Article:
Monday, 25 March 2019

Cooking Like It's 1519 by Susan Price

The Sterkarm Handshake - Susan Price

Thanks to Theresa May and her cronies, there will soon be a great revival in cooking cheap and nutritious meals, possibly over open fires of hedgerow twigs and dried dung.


So I present some useful recipes from the Sterkarm cook-book.

Groats.

    Take two and three quarter cups of sour cream, and simmer in a closed pan for about fifteen minutes.

Maybe you have some sour cream because the electricity is off again. If you haven't, milk or half water and half milk will do.

While your cream is simmering, take one and a quarter cups  of oat-flour.  This can be pin-head oatmeal, or porridge oats ground very fine. 

     Sieve about a third of the flour into the cream and continue simmering until the butter-fat begins to separate.  Skim off the fat, and save it in a bowl.
 
          Sift the remaining flour into the pan, and bring to the boil.  Then simmer until it is the desired thickness.  Whisk to make smooth.  Add salt to taste.
        To serve, take the fat you skimmed off earlier and pour over the groats. Accompany with raw dried meat, such as smoked ham or lamb, or tongue, or dried fish.
      Or whatever you have. A filling dish.
A Sterkarm Kiss -- Susan Price
We'll have to learn to eat all of an animal, not just the muscle meat, so here's how you make a hearty, nourishing meat pudding.
 Take the stomach, liver, heart and lungsof a sheep.
 
You’ll also need three onions, 250 grams of beef lard, 150 grams of  oatmeal, salt, and about 150 mls of stock.
   
Start preparing this dish at least a day before you need it because first you must clean the stomach well, emptying it of what the animal was last keeping in it, and washing it out. Soak it overnight.
 
In the morning, turn the stomach inside out, and boil it for one and a half hours in good stock. Make sure that the weasand -- that it, the windpipe -- hangs over the edge of the pot, to allow drainage.
 
While the belly-bag is boiling, slap the heart and lungs on a table-top or large chopping board, and mince them with a big knife.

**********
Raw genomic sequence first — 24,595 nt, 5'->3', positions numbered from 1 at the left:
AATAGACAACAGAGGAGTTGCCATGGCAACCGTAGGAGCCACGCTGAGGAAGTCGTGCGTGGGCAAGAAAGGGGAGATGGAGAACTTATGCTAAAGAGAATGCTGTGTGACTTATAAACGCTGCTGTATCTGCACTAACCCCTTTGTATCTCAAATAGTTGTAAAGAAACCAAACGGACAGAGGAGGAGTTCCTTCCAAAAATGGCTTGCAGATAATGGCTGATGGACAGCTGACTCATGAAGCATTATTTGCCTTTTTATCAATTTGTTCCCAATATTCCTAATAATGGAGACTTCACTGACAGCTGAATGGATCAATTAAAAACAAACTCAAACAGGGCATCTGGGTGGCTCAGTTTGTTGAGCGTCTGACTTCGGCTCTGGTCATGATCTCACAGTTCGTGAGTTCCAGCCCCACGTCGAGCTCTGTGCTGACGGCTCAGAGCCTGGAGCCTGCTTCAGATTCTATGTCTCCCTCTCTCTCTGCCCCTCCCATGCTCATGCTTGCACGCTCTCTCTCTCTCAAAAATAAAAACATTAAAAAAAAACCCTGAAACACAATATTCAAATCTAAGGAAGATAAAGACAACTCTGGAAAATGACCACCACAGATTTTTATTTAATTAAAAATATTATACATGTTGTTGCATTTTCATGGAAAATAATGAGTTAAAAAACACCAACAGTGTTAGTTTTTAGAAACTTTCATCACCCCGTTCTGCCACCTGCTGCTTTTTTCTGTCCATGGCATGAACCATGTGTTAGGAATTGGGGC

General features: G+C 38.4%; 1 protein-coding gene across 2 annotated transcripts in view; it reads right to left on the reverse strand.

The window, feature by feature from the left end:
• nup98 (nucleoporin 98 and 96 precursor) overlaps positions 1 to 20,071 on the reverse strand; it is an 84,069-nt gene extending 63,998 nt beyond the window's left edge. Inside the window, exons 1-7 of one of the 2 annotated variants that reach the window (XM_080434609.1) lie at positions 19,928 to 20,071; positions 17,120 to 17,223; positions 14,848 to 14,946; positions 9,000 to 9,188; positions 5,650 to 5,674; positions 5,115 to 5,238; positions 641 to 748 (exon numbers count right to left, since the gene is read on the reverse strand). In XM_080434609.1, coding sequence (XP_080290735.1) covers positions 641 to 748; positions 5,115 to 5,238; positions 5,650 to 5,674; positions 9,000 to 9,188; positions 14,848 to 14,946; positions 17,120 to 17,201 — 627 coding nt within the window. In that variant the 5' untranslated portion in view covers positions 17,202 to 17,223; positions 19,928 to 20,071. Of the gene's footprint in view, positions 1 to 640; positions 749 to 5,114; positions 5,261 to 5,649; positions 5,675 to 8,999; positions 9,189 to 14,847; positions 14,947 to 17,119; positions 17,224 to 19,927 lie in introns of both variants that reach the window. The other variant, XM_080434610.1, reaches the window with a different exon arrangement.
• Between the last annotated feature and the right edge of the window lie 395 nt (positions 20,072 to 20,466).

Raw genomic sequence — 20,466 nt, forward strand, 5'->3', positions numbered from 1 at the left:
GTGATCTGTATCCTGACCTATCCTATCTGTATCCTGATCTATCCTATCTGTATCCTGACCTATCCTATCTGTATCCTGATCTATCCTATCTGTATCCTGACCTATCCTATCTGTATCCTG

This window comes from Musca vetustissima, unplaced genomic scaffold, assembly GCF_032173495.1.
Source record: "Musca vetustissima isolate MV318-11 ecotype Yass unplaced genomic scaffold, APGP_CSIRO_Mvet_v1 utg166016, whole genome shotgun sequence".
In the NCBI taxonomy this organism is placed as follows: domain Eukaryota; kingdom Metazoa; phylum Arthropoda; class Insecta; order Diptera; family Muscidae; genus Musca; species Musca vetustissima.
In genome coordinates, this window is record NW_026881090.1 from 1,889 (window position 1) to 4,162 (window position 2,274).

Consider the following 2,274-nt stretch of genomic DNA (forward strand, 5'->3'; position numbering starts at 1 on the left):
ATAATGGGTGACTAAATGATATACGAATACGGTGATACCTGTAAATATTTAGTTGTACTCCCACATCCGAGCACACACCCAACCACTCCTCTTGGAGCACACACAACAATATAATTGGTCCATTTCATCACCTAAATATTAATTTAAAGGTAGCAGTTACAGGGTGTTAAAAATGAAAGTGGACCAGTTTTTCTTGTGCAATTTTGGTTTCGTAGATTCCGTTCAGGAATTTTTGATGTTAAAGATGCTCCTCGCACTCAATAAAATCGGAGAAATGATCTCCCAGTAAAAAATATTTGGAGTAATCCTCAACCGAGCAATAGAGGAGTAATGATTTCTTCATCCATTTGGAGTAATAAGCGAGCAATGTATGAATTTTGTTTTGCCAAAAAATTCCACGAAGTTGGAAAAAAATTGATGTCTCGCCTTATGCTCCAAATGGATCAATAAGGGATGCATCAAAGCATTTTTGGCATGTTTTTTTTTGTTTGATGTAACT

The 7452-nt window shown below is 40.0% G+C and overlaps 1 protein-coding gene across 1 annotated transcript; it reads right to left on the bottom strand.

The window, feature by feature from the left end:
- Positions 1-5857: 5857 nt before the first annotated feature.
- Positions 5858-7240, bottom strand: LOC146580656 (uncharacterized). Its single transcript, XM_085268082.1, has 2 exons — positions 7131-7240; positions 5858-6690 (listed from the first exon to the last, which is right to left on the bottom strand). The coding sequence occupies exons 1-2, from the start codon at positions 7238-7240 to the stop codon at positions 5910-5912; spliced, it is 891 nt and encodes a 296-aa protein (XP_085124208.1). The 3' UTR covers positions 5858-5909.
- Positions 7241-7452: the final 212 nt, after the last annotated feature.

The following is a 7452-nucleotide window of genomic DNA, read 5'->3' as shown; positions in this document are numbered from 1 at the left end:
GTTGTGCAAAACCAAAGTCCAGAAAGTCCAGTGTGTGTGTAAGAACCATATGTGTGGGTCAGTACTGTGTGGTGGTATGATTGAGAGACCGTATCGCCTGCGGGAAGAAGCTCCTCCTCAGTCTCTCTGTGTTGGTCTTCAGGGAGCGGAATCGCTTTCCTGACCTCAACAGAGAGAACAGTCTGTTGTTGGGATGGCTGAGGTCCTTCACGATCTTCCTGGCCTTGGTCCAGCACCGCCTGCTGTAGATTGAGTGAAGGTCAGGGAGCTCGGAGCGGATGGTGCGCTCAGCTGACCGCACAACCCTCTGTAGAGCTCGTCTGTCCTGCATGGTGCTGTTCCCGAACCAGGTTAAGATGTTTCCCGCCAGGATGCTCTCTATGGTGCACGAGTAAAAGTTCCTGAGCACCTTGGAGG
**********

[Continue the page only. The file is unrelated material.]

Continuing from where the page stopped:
Get hold of the liver and chop up half of it. (The other half isn’t needed for the pudding, so save it for another meal.
 
Chop up the onions and the beef lard.
 
In a large crock or tub, mix together the chopped heart, lungs, liver, lard, onions and oatmeal. Season well with salt. Add sage, thyme and parsley, if liked. They will have been grown by Isobel, or gathered wild, and may be either fresh or dried.
 
Take some of the water the belly was boiled in, and add enough to the mixture to make it a little watery.  Put the belly-bag in another bowl, to support it, with the opening at the top. Fill it with the mixture of oatmeal and offal until it’s half-full.
 
Squeeze out the air, and sew it up with thread.
 
Put it back into the boiling stock, top up with water, and boil for three hours, without a lid. Don’t let it boil dry, and if the stomach starts blowing up, prick it with a needle.

Serve with whatever vegetables you have -- boil them in the same pot. Turnip or carrot greens, maybe.


'Give Us A Happy Ending And Don't Hurt The Dogs .'
On The Writing Of The Third Sterkarm Book
 
  

6 comments:

Umberto Tosi said...
This comment has been removed by the author.
Umberto Tosi said...

Have you thought about opening a Brexit Breakfast House? OMG! It certainly woudl feature hearty fare - both in writing and food. I did a bit of deep reading about 16th century cuisine when I wrote "Ophelia Rising," - mostly about the extraordinary weeklong wedding and other feasts put on in lavish displays of largesse by Renaissance princes when their minions and peasants got to quit working, dance and stuff themselves on towering food creations that could be called sculpture beyond victuals. Anyway, congratualtions on The Sterkarm Handshake!

Sandra Horn said...

I'm laughing- wryly, if that's possible - instead of putting my head in my hands and groaning about the horrendous Brexit mess we're all in, so thank you Sue and the Sterkarms for this. I'll take a raincheck on an in vitation to breakfast, though.

Susan Price said...

Thanks Umberto and Sandra -- you've both given me a smile in these grim times.

Bill Kirton said...

As someone who (shamelessly, I admit) relies entirely on my wife for all things related to gastronomy, I found this a fascinating and certainly entertaining article, and await with no little impatience the publication of the full Sterkarm Cookery Book (in case she eventually sees through me, you understand). Thanks, Susan.

Katherine Roberts said...

Brilliant! I also like the idea of a Sterkarm Cookery Book. I once did a post for a blog called 'But What Are They Eating?' (with mermaid eggs, etc). Will try posting the link here in case you want to spread the Sterkarm fare more widely: https://bookfare.blogspot.com/